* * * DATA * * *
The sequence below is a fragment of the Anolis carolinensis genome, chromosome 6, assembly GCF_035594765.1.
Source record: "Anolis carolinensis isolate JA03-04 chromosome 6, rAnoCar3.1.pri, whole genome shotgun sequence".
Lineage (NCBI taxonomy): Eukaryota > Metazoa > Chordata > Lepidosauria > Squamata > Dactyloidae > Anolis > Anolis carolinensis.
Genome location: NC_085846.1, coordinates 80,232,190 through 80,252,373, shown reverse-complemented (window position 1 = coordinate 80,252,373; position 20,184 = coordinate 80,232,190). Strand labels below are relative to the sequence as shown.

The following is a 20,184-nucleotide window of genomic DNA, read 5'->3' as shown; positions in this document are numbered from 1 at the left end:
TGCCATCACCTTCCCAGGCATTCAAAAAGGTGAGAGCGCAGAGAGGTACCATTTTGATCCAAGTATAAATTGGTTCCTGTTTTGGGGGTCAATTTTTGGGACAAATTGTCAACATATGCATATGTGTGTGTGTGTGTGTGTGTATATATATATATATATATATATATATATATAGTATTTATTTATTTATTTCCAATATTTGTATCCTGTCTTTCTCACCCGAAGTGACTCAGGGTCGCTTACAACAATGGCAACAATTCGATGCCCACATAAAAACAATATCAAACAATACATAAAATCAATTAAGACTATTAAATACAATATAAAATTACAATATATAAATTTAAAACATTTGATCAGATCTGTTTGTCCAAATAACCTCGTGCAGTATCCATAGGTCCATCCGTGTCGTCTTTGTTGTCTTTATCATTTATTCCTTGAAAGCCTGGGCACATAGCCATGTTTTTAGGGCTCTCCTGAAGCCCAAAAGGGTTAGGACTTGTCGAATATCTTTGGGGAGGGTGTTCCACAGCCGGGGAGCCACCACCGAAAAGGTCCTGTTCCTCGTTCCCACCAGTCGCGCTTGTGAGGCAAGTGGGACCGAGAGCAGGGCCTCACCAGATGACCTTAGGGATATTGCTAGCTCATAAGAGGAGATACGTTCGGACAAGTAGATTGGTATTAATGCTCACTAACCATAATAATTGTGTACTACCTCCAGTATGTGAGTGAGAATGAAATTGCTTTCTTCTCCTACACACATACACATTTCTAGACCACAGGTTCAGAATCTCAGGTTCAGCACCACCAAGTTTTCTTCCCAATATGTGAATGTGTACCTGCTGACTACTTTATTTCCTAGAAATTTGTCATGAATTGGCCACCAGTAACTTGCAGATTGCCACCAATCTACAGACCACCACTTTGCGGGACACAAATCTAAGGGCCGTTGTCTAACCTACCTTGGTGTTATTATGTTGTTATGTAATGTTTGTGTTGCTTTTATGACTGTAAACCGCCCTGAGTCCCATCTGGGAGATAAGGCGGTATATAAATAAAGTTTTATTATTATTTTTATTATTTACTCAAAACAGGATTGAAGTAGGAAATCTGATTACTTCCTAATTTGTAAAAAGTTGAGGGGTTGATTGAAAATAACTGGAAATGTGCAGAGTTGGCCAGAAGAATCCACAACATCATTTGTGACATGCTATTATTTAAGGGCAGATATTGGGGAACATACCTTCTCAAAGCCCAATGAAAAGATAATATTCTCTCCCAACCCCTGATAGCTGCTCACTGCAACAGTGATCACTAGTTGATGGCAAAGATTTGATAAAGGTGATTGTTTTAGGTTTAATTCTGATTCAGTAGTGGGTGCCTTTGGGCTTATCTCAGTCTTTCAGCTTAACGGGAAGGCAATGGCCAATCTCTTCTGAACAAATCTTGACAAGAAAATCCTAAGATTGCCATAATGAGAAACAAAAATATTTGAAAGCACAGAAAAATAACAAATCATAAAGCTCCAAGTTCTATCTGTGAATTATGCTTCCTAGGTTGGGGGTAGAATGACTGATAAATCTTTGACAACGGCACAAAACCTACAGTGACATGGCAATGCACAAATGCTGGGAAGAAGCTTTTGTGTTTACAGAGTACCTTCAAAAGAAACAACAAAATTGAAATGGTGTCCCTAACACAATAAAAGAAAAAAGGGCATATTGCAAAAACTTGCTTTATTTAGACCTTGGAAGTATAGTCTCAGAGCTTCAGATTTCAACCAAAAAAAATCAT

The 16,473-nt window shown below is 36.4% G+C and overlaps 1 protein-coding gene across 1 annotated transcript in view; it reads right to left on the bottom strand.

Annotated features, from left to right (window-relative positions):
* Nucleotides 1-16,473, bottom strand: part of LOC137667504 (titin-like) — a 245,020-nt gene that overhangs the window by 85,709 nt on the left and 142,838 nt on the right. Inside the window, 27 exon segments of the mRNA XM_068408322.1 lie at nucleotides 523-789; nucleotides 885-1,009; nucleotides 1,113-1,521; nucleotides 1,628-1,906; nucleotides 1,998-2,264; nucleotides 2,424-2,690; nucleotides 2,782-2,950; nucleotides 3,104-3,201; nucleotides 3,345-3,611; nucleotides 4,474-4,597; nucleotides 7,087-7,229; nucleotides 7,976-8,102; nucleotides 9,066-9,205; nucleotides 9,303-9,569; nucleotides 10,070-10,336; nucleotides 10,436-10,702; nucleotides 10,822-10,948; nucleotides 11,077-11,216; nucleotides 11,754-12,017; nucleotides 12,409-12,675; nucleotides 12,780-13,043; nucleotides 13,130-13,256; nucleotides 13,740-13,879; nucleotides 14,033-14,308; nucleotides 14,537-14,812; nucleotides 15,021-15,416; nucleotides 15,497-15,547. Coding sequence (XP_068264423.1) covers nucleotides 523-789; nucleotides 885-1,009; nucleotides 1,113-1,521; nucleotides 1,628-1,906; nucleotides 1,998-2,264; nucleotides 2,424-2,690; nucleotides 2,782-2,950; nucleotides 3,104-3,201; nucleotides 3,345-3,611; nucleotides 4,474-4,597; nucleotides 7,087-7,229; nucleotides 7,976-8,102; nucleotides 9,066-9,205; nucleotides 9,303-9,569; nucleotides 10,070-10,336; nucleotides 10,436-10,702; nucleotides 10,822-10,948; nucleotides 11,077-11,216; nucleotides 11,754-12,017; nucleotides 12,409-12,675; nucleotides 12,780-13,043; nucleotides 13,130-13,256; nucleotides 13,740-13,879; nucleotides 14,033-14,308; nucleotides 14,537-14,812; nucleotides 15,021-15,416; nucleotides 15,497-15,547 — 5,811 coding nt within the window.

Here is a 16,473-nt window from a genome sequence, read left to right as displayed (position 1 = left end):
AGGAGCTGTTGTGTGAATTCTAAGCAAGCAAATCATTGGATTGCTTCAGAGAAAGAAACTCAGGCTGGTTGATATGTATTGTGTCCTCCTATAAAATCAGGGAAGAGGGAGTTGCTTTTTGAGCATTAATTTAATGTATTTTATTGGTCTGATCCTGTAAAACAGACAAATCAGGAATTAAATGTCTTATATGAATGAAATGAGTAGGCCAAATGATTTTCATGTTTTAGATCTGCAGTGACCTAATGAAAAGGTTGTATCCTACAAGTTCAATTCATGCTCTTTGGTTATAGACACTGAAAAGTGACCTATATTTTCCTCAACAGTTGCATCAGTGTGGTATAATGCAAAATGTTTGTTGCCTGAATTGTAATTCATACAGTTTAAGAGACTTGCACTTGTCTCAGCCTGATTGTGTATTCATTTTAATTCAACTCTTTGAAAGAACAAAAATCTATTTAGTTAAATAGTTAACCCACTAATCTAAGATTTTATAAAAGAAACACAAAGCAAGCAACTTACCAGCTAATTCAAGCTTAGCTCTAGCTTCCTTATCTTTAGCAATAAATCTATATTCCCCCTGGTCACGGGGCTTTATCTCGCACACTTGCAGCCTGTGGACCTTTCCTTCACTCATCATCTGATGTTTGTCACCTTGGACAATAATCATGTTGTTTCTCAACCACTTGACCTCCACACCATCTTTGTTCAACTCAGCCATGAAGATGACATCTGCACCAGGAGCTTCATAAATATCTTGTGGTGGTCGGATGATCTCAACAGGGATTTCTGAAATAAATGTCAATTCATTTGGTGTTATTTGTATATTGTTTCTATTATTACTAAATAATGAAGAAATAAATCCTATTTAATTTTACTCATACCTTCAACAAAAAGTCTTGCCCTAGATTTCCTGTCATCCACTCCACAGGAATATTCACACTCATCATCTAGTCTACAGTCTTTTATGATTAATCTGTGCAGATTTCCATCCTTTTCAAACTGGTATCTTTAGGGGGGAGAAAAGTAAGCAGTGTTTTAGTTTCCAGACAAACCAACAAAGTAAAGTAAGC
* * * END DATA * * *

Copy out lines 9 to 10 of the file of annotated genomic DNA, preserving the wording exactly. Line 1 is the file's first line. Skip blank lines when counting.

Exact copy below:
* Nucleotides 1-16,473, bottom strand: part of LOC137667504 (titin-like) — a 245,020-nt gene that overhangs the window by 85,709 nt on the left and 142,838 nt on the right. Inside the window, 27 exon segments of the mRNA XM_068408322.1 lie at nucleotides 523-789; nucleotides 885-1,009; nucleotides 1,113-1,521; nucleotides 1,628-1,906; nucleotides 1,998-2,264; nucleotides 2,424-2,690; nucleotides 2,782-2,950; nucleotides 3,104-3,201; nucleotides 3,345-3,611; nucleotides 4,474-4,597; nucleotides 7,087-7,229; nucleotides 7,976-8,102; nucleotides 9,066-9,205; nucleotides 9,303-9,569; nucleotides 10,070-10,336; nucleotides 10,436-10,702; nucleotides 10,822-10,948; nucleotides 11,077-11,216; nucleotides 11,754-12,017; nucleotides 12,409-12,675; nucleotides 12,780-13,043; nucleotides 13,130-13,256; nucleotides 13,740-13,879; nucleotides 14,033-14,308; nucleotides 14,537-14,812; nucleotides 15,021-15,416; nucleotides 15,497-15,547. Coding sequence (XP_068264423.1) covers nucleotides 523-789; nucleotides 885-1,009; nucleotides 1,113-1,521; nucleotides 1,628-1,906; nucleotides 1,998-2,264; nucleotides 2,424-2,690; nucleotides 2,782-2,950; nucleotides 3,104-3,201; nucleotides 3,345-3,611; nucleotides 4,474-4,597; nucleotides 7,087-7,229; nucleotides 7,976-8,102; nucleotides 9,066-9,205; nucleotides 9,303-9,569; nucleotides 10,070-10,336; nucleotides 10,436-10,702; nucleotides 10,822-10,948; nucleotides 11,077-11,216; nucleotides 11,754-12,017; nucleotides 12,409-12,675; nucleotides 12,780-13,043; nucleotides 13,130-13,256; nucleotides 13,740-13,879; nucleotides 14,033-14,308; nucleotides 14,537-14,812; nucleotides 15,021-15,416; nucleotides 15,497-15,547 — 5,811 coding nt within the window.

Here is a 16,473-nt window from a genome sequence, read left to right as displayed (position 1 = left end):